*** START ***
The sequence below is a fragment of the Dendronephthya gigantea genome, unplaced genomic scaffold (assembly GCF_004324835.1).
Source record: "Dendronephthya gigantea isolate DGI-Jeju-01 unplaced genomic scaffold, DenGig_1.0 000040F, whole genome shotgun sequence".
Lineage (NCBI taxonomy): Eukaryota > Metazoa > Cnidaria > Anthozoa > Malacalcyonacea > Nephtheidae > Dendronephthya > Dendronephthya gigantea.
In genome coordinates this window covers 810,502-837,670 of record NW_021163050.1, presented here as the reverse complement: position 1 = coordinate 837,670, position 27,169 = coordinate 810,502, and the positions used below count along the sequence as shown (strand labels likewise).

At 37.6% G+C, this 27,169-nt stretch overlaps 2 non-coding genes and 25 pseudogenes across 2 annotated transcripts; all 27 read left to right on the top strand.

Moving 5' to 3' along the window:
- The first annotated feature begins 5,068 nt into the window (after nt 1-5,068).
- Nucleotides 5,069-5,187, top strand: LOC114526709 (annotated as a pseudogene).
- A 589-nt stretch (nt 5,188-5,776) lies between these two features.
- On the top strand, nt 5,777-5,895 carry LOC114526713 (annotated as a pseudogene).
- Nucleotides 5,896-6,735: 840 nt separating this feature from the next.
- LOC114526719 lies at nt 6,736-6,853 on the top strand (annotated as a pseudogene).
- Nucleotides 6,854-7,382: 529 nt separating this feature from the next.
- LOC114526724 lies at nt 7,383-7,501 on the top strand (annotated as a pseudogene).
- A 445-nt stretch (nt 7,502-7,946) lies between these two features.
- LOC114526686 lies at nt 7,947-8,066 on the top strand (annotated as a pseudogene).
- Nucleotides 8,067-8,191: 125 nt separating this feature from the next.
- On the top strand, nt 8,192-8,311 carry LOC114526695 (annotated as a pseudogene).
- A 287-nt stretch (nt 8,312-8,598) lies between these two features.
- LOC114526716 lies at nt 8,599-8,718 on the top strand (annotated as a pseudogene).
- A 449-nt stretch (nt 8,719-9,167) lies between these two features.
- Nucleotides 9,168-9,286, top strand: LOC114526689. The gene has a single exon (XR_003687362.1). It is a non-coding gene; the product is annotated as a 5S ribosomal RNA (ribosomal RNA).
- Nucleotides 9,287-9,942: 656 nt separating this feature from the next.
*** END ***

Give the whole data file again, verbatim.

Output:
The sequence below is a fragment of the Dendronephthya gigantea genome, unplaced genomic scaffold (assembly GCF_004324835.1).
Source record: "Dendronephthya gigantea isolate DGI-Jeju-01 unplaced genomic scaffold, DenGig_1.0 000040F, whole genome shotgun sequence".
Lineage (NCBI taxonomy): Eukaryota > Metazoa > Cnidaria > Anthozoa > Malacalcyonacea > Nephtheidae > Dendronephthya > Dendronephthya gigantea.
In genome coordinates this window covers 810,502-837,670 of record NW_021163050.1, presented here as the reverse complement: position 1 = coordinate 837,670, position 27,169 = coordinate 810,502, and the positions used below count along the sequence as shown (strand labels likewise).

At 37.6% G+C, this 27,169-nt stretch overlaps 2 non-coding genes and 25 pseudogenes across 2 annotated transcripts; all 27 read left to right on the top strand.

Moving 5' to 3' along the window:
- The first annotated feature begins 5,068 nt into the window (after nt 1-5,068).
- Nucleotides 5,069-5,187, top strand: LOC114526709 (annotated as a pseudogene).
- A 589-nt stretch (nt 5,188-5,776) lies between these two features.
- On the top strand, nt 5,777-5,895 carry LOC114526713 (annotated as a pseudogene).
- Nucleotides 5,896-6,735: 840 nt separating this feature from the next.
- LOC114526719 lies at nt 6,736-6,853 on the top strand (annotated as a pseudogene).
- Nucleotides 6,854-7,382: 529 nt separating this feature from the next.
- LOC114526724 lies at nt 7,383-7,501 on the top strand (annotated as a pseudogene).
- A 445-nt stretch (nt 7,502-7,946) lies between these two features.
- LOC114526686 lies at nt 7,947-8,066 on the top strand (annotated as a pseudogene).
- Nucleotides 8,067-8,191: 125 nt separating this feature from the next.
- On the top strand, nt 8,192-8,311 carry LOC114526695 (annotated as a pseudogene).
- A 287-nt stretch (nt 8,312-8,598) lies between these two features.
- LOC114526716 lies at nt 8,599-8,718 on the top strand (annotated as a pseudogene).
- A 449-nt stretch (nt 8,719-9,167) lies between these two features.
- Nucleotides 9,168-9,286, top strand: LOC114526689. The gene has a single exon (XR_003687362.1). It is a non-coding gene; the product is annotated as a 5S ribosomal RNA (ribosomal RNA).
- Nucleotides 9,287-9,942: 656 nt separating this feature from the next.